IFFO: More marine ingredients essential to feeding post-COVID markets

The seafood industry's managing of the COVID-19 crisis can be used as a blueprint for how it can meet other challenges it will face in the future, according to IFFO, The Marine Ingredients Organization Director General Petter Martin Johannessen.

In an IFFO webinar on 20 April, Johannessen said COVID-19 presented the seafood industry with unprecdented challenges, but also gave an opportunity to adapt the way that it works. And with the expectation that there will be continued – or possibly accelerated – market growth once the pandemic subsides, the industry has the ability to lock in improved practices for the future, he said.

IFFO is among the organizations that have needed to adapt, according to Johannessen. The changing food consumption landscape is increasing the need for aquaculture feeds and marine ingredients, and the organization is updating its strategy accordingly, he said.

“We have all realized that the unprecedented events and challenges that the pandemic has brought upon us means lasting changes ... to how we all conduct our business. Adjusting to changes has also become a major skill of organizations,” Johannessen said. “This is true also for IFFO. We are adapting to new platforms and formats for communication, and at the same time, we’re developing and delivering projects and services for our members.”

As part of IFFO’s adaption, the organization’s team has been “working relentlessly to support its members and the marine ingredients industry, as well as interacting with other stakeholders,” Johannessen said.

“Changes have also been brought upon markets throughout the value chain, and IFFO’s market intelligence system has been developed further to meet the new demand for updated information,” he said.

Johannessen said IFFO will continue to communicate the importance of marine ingredients as a resource, particularly with regards to new food production trends. He said stakeholder engagement is now critical to ensure the unprecedented challenges faced by the industry are effectively addressed, and that best practices are put in place for a more rapid delivery of sustainable marine ingredients in the years ahead.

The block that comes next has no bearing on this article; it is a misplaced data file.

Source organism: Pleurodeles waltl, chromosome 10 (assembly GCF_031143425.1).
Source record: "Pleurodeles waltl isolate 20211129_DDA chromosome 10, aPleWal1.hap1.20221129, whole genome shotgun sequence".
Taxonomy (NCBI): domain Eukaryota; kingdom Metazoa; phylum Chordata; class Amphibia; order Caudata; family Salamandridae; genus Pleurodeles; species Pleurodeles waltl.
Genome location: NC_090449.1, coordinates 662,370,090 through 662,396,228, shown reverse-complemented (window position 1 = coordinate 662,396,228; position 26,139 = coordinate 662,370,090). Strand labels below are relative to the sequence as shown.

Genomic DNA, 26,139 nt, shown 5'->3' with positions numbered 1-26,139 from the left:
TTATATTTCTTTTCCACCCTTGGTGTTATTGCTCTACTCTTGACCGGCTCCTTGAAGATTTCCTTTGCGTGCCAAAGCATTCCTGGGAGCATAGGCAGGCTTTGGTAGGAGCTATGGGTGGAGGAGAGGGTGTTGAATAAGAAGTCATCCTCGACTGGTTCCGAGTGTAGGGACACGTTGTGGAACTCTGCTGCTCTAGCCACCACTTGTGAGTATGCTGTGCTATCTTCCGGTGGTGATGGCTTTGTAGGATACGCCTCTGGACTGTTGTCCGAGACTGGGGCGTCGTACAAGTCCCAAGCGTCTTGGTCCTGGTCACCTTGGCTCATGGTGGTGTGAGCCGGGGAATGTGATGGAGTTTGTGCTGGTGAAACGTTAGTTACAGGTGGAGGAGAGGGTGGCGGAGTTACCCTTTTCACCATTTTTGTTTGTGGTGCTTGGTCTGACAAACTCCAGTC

“Collaboration is key for progress and will be of vital importance to secure enough healthy food for the growing global population," he said. "According to the FAO, there is a need for 20 million tons of additional farmed seafood before 2030. This means that there’s a need for an addition 25 to 30 million tons of additional feed ingredients in this decade. This is an immense challenge, and IFFO will continue to apply science to anticipate the future state of the industry with regards to fish stocks and biomass, in addition to working for access to more responsible sources of raw materials. We also need to challenge the supply chains to secure access to more products from the processing of wild-caught and farmed seafood, which we know represents a huge, unused resource.”

Johannessen reiterated the continued importance of the FIFO (feed-in, feed-out) ratio as the critical metric for measuring the efficient use of marine ingredients.

Also in IFFO’s webinar, an industry panel agreed that the seafood and feed sectors need to do more when it comes to end-consumer communications and storytelling, particularly with the recently released movie Seaspiracy casting aspersions on the entire seafood industry.

Vitapro S.A. Business Development Director Allan Cooper said that as seafood moves further nto retail, "it’s only natural” that the industry will receive more questions from consumers.

“We are in a lovely inflection point; to be more proactive in our communications toward markets and telling the good stories that we have behind an incredible industry, and to also educate the consumer about how to prepare and eat seafood,” he said.

U.K. retailer Coop Fisheries and Aquaculture Manager Aisla Jones said sustainability and transparency will be key themes for her company's placement of seafood in its stores going forward.

“I would really like to see some good, positive stories from the seafood industry. There are some really interesting producer stories within seafood and feed that consumers don’t really know about but would be interested to hear,” she said.

Havsbrun Managing Director Odd Eliasen said such engagement could prove extremely important in the futur. He suggested a good starting point would be to inform the market about how reduction fishery stocks are harvested sustainably and responsibly, which would create a structure enabling the aquaculture sector to utilize more fishmeal and fish oil.

In addition to  better communicating what it is doing so that it can avoid another situation like the public outcry spawned by Seaspiracy, the seafood industry needs to make sure that there is a consistent supply of sustainably-sourced marine ingredients, Skretting CEO Therese Log Bergjord said.

“These are fantastic raw materials that we need going forward, so let’s continue to produce them in a good way,” she said.  

Photo courtesy of IFFO, The Marine Ingredients Organization 


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